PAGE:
Cardiology is a branch of medicine which deals with diseases of the heart and vascular systems. The heart diseases include coronary artery disease, congenital heart defects, valvular heart disease, hypertension and cardiomyopathy. Cardiologists are different from cardiac (cardio-thoracic and cardio-vascular) surgeons in that they don’t perform surgery. However, today, cardiologists carry out various non-surgical invasive procedures as well.
What do they do?
India is not in the pinkest of health. A 2008 study in the British medical journal Lancet said India would have 60 per cent of the world’s heart disease cases by 2010. An estimated 70 million cases will make India the world’s cardiovascular disease capital by 2025. Cardiovascular diseases already cause nearly one-third of all deaths in the country.
Dr V K Bahl, professor and head, department of cardiology, All India Institute of Medical Sciences, says, “To take care of this large population of patients we require a very large number of well-trained cardiologists who can diagnose the disease, treat it medically and are well versed with latest innovations in interventional procedures.”
Cardiologists are the first port of call for most heart patients. They diagnose and decide whether the person requires an angioplasty and stenting (placing a small steel mesh-like structure in an artery) or surgery, for which s/he is referred to a cardiac surgeon. Earlier, all cardiac patients used to go under the knife — for bypass surgery. But now non-surgical solutions have come up. Then, cardiologists examined the patients, diagnosed the ailment and prescribed medicines (in line with their qualification - MD and DM). Now they perform non-surgical invasive procedures as well.
Says Dr Bahl, “With the widespread use of intervention procedures carried out percutaneously (non-surgically), the role of cardiologists has expanded tremendously as they now not only treat patients with medicines but also open narrowed and diseased coronary and other vessels, such as renal, carotid and peripheral vessels, with balloons and stents.” Cardiologists treat narrowed valves by balloons and can replace valves non-surgically. They treat disorders of cardiac rhythm by placing pacemakers and ablating abnormal pathways by radiofrequency ablation. (Ablation is a procedure done to cure the rhythm disorder of the heart). They can also treat various congenital diseases by putting devices to close holes present in the heart from birth.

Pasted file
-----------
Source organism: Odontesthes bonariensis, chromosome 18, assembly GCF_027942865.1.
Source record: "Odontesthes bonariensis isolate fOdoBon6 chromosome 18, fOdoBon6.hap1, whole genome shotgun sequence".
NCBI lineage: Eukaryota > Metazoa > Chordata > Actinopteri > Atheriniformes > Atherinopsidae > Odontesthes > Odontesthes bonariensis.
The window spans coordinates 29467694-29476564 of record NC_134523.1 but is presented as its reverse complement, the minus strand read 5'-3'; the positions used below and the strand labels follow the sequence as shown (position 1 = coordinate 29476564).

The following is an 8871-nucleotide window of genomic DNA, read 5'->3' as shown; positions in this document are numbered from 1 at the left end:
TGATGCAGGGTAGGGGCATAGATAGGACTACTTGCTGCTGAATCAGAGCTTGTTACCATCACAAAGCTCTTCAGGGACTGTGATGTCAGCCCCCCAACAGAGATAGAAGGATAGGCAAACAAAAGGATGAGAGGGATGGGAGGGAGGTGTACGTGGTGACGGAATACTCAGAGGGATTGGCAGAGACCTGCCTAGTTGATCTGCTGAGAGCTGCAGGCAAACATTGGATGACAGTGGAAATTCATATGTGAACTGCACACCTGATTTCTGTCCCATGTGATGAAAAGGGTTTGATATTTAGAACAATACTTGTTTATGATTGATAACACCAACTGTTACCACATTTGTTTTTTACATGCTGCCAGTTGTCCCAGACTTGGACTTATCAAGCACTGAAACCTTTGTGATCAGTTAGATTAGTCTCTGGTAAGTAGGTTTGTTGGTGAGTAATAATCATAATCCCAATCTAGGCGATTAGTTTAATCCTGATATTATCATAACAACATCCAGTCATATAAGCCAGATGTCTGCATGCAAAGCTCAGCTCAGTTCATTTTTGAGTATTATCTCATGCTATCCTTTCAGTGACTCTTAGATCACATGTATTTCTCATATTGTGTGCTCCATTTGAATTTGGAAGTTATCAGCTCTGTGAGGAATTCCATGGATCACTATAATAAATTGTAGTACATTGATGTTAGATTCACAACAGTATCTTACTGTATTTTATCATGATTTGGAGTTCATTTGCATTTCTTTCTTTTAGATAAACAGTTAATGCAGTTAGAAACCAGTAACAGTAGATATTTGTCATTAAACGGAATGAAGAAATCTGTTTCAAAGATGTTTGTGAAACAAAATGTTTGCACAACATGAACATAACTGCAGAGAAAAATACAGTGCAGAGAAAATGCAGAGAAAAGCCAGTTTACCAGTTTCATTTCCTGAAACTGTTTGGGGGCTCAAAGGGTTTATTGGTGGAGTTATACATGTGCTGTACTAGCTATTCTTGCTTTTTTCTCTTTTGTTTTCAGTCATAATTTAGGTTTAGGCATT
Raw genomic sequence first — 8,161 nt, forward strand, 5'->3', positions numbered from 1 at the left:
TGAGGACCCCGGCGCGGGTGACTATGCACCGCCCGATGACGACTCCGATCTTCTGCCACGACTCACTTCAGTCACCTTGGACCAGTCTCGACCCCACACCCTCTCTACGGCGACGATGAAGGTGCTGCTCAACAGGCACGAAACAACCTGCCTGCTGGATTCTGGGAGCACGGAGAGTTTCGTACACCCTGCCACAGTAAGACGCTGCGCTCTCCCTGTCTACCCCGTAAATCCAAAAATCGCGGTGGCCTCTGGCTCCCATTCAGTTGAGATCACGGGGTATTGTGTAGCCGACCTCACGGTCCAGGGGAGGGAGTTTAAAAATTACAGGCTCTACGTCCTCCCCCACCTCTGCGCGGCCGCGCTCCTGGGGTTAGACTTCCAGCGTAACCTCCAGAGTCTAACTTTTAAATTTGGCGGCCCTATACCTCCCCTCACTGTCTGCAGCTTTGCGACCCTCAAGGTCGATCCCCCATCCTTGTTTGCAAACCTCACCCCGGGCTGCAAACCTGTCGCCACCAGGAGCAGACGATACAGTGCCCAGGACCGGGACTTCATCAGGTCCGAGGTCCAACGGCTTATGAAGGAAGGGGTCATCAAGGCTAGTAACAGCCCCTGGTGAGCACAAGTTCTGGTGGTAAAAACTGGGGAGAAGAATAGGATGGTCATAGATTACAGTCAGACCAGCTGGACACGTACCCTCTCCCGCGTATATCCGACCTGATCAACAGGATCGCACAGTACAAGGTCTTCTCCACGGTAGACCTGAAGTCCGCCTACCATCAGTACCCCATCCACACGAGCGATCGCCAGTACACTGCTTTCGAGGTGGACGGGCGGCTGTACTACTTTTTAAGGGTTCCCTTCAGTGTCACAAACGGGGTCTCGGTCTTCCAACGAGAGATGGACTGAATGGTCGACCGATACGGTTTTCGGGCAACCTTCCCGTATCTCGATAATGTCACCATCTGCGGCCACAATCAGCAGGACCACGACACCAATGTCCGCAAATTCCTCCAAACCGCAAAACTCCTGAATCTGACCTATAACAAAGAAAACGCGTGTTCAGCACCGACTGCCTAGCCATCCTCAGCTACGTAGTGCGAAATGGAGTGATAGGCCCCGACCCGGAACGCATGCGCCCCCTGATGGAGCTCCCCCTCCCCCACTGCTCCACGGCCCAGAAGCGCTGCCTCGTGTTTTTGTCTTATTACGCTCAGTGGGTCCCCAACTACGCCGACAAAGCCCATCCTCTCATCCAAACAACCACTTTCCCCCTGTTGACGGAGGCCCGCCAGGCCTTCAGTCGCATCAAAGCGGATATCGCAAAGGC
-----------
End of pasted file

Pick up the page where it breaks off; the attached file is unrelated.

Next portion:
Dr SS Bansal, the only cardiologist from India who was awarded a fellowship of USA’s Society for Cardiovascular Angiography Interventions in 2009, adds, “Now most cases can be handled by cardiologists due to the widespread availability of drug-coated stents, when the chances of recurrence are very low.” According to Dr Bansal, who is managing director, Metro Heart Institute, Faridabad, hardly 20 per cent of the cases now call for surgery. “Eighty-per cent of cases with blocked arteries can be handled by cardiologists.”
Opening up a blocked coronary artery by stents in the first few hours of chest pain due to a heart attack is “the most dramatic and life saving procedure carried out by cardiologists.” This makes them a saviour of millions worldwide. Do you have it in you to be one of them?
. A very caring and positive attitude
. Dedication to this demanding profession
. Good inter-personal skills to deal with patients as well as their families
. Willingness and capacity to digest large amounts of knowledge and keep learning
How do I get there?
. Opt for science (physics, chemistry and biology) at the plus-two level
. Do an MBBS programme (four-and-a-half-year) plus compulsory one-year internship training
. Three years as junior resident in internal medicine to qualify as MD (internal medicine)
. Go for a three-year DM programme or even the DNB in cardiology and you become a cardiologist